The growing season in High Level typically lasts for 3.5 months (107 days), from around May 24 to around September 8, rarely starting before May 5 or after June 10, and rarely ending before August 18 or after September 26.
The month of July in High Level is reliably fully within the growing season.
Time Spent in Various Temperature Bands and the Growing Season in July
Growing degree days are a measure of yearly heat accumulation used to predict plant and animal development, and defined as the integral of warmth above a base temperature, discarding any excess above a maximum temperature. In this report, we use a base of 50°F and a cap of 86°F.
The average accumulated growing degree days in High Level is increasing during July, increasing by 385°F, from 495°F to 880°F, over the course of the month.
Growing Degree Days in July
This section discusses the total daily incident shortwave solar energy reaching the surface of the ground over a wide area, taking full account of seasonal variations in the length of the day, the elevation of the Sun above the horizon, and absorption by clouds and other atmospheric constituents. Shortwave radiation includes visible light and ultraviolet radiation.
The average daily incident shortwave solar energy in High Level is gradually decreasing during July, falling by 0.7 kWh, from 6.1 kWh to 5.5 kWh, over the course of the month.
Average Daily Incident Shortwave Solar Energy in July
For the purposes of this report, the geographical coordinates of High Level are 58.517 deg latitude, -117.136 deg longitude, and 1,076 ft elevation.
The topography within 2 miles of High Level is essentially flat, with a maximum elevation change of 59 feet and an average elevation above sea level of 1,069 feet. Within 10 miles is essentially flat (236 feet). Within 50 miles contains only modest variations in elevation (2,346 feet).
The area within 2 miles of High Level is covered by trees (51%), cropland (24%), and sparse vegetation (20%), within 10 miles by trees (69%) and cropland (20%), and within 50 miles by trees (69%) and herbaceous vegetation (12%).
This report illustrates the typical weather in High Level year round, based on a statistical analysis of historical hourly weather reports and model reconstructions from January 1, 1980 to December 31, 2016.
Temperature and Dew Point
There are 2 weather stations near enough to contribute to our estimation of the temperature and dew point in High Level.
For each station, the records are corrected for the elevation difference between that station and High Level according to the International Standard Atmosphere , and by the relative change present in the MERRA-2 satellite-era reanalysis between the two locations.
The estimated value at High Level is computed as the weighted average of the individual contributions from each station, with weights proportional to the inverse of the distance between High Level and a given station.
The stations contributing to this reconstruction are: High Level Airport (93%, 12 kilometers, north) and Fort Vermilion (7%, 66 kilometers, east).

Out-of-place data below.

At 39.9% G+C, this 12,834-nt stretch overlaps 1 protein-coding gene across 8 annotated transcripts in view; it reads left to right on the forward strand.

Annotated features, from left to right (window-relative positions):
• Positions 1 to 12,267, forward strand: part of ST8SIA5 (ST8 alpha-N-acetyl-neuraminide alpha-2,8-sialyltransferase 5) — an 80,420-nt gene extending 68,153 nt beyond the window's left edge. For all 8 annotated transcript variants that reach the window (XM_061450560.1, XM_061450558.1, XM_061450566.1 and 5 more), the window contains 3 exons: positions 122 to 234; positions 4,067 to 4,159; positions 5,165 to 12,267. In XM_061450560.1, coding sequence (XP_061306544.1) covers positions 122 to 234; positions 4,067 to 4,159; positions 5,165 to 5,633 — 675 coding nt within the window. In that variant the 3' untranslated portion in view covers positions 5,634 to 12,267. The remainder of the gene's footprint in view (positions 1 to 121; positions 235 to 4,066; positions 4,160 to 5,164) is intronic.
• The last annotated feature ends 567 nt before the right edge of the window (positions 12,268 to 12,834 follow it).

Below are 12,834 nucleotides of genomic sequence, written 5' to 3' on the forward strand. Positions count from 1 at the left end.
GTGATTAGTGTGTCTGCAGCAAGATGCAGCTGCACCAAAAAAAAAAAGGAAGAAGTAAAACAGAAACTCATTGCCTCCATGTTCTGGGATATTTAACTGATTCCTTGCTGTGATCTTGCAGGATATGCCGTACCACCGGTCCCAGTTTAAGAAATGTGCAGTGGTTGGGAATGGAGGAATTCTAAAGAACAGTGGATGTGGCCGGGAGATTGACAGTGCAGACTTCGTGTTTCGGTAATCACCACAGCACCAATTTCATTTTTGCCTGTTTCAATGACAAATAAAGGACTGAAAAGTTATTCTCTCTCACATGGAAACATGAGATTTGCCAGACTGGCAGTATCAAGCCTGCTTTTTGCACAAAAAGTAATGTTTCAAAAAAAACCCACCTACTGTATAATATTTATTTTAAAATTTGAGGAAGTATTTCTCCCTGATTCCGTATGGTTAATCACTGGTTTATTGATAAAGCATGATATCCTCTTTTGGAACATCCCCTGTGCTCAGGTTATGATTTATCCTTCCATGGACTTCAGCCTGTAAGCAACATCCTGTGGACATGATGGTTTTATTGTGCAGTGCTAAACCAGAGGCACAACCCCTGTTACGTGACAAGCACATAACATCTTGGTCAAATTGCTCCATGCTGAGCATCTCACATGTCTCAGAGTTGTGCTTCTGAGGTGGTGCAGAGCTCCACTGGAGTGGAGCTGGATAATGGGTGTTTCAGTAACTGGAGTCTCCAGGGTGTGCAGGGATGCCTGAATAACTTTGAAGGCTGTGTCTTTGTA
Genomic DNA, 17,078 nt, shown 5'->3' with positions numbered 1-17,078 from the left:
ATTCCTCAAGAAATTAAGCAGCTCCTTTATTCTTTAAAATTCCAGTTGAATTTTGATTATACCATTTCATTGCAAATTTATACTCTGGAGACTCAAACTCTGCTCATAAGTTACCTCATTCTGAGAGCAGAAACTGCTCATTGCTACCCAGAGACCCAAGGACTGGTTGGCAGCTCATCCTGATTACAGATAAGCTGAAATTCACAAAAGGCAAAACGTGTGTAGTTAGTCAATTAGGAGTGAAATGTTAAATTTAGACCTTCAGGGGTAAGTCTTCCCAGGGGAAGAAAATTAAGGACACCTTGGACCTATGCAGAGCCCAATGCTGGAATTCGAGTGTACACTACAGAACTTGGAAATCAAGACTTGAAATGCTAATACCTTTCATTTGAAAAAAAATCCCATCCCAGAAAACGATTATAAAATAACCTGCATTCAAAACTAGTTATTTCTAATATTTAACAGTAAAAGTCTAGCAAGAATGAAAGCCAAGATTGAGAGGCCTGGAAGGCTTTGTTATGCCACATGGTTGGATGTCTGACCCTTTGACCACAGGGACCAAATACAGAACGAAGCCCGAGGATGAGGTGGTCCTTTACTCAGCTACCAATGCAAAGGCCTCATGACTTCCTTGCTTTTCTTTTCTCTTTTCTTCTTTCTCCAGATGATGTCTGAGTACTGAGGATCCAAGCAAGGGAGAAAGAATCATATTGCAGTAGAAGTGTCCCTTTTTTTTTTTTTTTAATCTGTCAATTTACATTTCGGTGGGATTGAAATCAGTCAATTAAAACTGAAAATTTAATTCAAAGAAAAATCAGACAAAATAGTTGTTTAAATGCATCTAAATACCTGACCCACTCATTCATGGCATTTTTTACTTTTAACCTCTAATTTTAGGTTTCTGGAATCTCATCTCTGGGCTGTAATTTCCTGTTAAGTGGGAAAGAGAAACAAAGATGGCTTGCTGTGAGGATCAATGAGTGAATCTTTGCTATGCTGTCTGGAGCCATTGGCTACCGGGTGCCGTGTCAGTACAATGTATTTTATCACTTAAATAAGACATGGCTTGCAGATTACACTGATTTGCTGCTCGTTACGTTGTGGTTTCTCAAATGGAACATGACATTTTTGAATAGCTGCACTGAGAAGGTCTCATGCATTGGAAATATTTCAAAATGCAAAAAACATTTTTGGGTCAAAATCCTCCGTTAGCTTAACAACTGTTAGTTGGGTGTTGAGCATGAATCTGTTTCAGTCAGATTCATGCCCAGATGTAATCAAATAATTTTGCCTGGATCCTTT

All data relating to the Sun's position (e.g., sunrise and sunset) are computed using astronomical formulas from the book, Astronomical Tables of the Sun, Moon and Planets , by Jean Meeus.
All other weather data, including cloud cover, precipitation, wind speed and direction, and solar flux, come from NASA's MERRA-2 Modern-Era Retrospective Analysis . This reanalysis combines a variety of wide-area measurements in a state-of-the-art global meteorological model to reconstruct the hourly history of weather throughout the world on a 50-kilometer grid.
Land Use data comes from the Global Land Cover SHARE database , published by the Food and Agriculture Organization of the United Nations.
Elevation data comes from the Shuttle Radar Topography Mission (SRTM) , published by NASA's Jet Propulsion Laboratory.
Names, locations, and time zones of places and some airports come from the GeoNames Geographical Database .
Time zones for aiports and weather stations are provided by AskGeo.com .
Maps are © Esri, with data from National Geographic, Esri, DeLorme, NAVTEQ, UNEP-WCMC, USGS, NASA, ESA, METI, NRCAN, GEBCO, NOAA, and iPC.
The information on this site is provided as is, without any assurances as to its accuracy or suitability for any purpose. Weather data is prone to errors, outages, and other defects. We assume no responsibility for any decisions made on the basis of the content presented on this site.
We draw particular cautious attention to our reliance on the MERRA-2 model-based reconstructions for a number of important data series. While having the tremendous advantages of temporal and spatial completeness, these reconstructions: (1) are based on computer models that may have model-based errors, (2) are coarsely sampled on a 50 km grid and are therefore unable to reconstruct the local variations of many microclimates, and (3) have particular difficulty with the weather in some coastal areas, especially small islands.
We further caution that our travel scores are only as good as the data that underpin them, that weather conditions at any given location and time are unpredictable and variable, and that the definition of the scores reflects a particular set of preferences that may not agree with those of any particular reader.